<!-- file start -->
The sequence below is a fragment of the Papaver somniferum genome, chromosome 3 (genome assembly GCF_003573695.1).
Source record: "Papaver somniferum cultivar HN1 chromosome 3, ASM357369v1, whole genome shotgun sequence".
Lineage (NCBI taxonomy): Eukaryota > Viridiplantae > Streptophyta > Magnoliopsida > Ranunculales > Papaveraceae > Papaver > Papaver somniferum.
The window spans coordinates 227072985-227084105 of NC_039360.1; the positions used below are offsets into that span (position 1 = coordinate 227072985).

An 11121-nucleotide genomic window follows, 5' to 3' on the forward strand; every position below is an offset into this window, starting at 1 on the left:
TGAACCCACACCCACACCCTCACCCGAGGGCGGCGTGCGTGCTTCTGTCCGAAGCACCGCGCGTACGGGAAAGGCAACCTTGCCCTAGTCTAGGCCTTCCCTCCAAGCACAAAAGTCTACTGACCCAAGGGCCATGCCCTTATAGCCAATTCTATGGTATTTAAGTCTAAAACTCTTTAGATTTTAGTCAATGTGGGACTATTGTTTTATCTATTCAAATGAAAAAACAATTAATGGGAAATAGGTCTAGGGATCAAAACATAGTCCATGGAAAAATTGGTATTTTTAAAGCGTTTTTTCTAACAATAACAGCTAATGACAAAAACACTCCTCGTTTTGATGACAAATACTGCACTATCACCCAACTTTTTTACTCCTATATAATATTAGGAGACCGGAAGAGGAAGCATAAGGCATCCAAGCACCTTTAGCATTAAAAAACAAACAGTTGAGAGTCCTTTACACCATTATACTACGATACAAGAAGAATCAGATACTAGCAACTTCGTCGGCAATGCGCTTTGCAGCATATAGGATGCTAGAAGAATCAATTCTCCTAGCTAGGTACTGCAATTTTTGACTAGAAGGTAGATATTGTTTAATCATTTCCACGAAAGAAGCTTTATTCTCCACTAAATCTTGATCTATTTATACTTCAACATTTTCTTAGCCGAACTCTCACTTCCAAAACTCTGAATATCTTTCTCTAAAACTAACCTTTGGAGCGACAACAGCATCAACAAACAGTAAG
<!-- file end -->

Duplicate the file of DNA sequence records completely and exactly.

The sequence below is a fragment of the Papaver somniferum genome, chromosome 3 (genome assembly GCF_003573695.1).
Source record: "Papaver somniferum cultivar HN1 chromosome 3, ASM357369v1, whole genome shotgun sequence".
Lineage (NCBI taxonomy): Eukaryota > Viridiplantae > Streptophyta > Magnoliopsida > Ranunculales > Papaveraceae > Papaver > Papaver somniferum.
The window spans coordinates 227072985-227084105 of NC_039360.1; the positions used below are offsets into that span (position 1 = coordinate 227072985).

An 11121-nucleotide genomic window follows, 5' to 3' on the forward strand; every position below is an offset into this window, starting at 1 on the left:
TGAACCCACACCCACACCCTCACCCGAGGGCGGCGTGCGTGCTTCTGTCCGAAGCACCGCGCGTACGGGAAAGGCAACCTTGCCCTAGTCTAGGCCTTCCCTCCAAGCACAAAAGTCTACTGACCCAAGGGCCATGCCCTTATAGCCAATTCTATGGTATTTAAGTCTAAAACTCTTTAGATTTTAGTCAATGTGGGACTATTGTTTTATCTATTCAAATGAAAAAACAATTAATGGGAAATAGGTCTAGGGATCAAAACATAGTCCATGGAAAAATTGGTATTTTTAAAGCGTTTTTTCTAACAATAACAGCTAATGACAAAAACACTCCTCGTTTTGATGACAAATACTGCACTATCACCCAACTTTTTTACTCCTATATAATATTAGGAGACCGGAAGAGGAAGCATAAGGCATCCAAGCACCTTTAGCATTAAAAAACAAACAGTTGAGAGTCCTTTACACCATTATACTACGATACAAGAAGAATCAGATACTAGCAACTTCGTCGGCAATGCGCTTTGCAGCATATAGGATGCTAGAAGAATCAATTCTCCTAGCTAGGTACTGCAATTTTTGACTAGAAGGTAGATATTGTTTAATCATTTCCACGAAAGAAGCTTTATTCTCCACTAAATCTTGATCTATTTATACTTCAACATTTTCTTAGCCGAACTCTCACTTCCAAAACTCTGAATATCTTTCTCTAAAACTAACCTTTGGAGCGACAACAGCATCAACAAACAGTAAG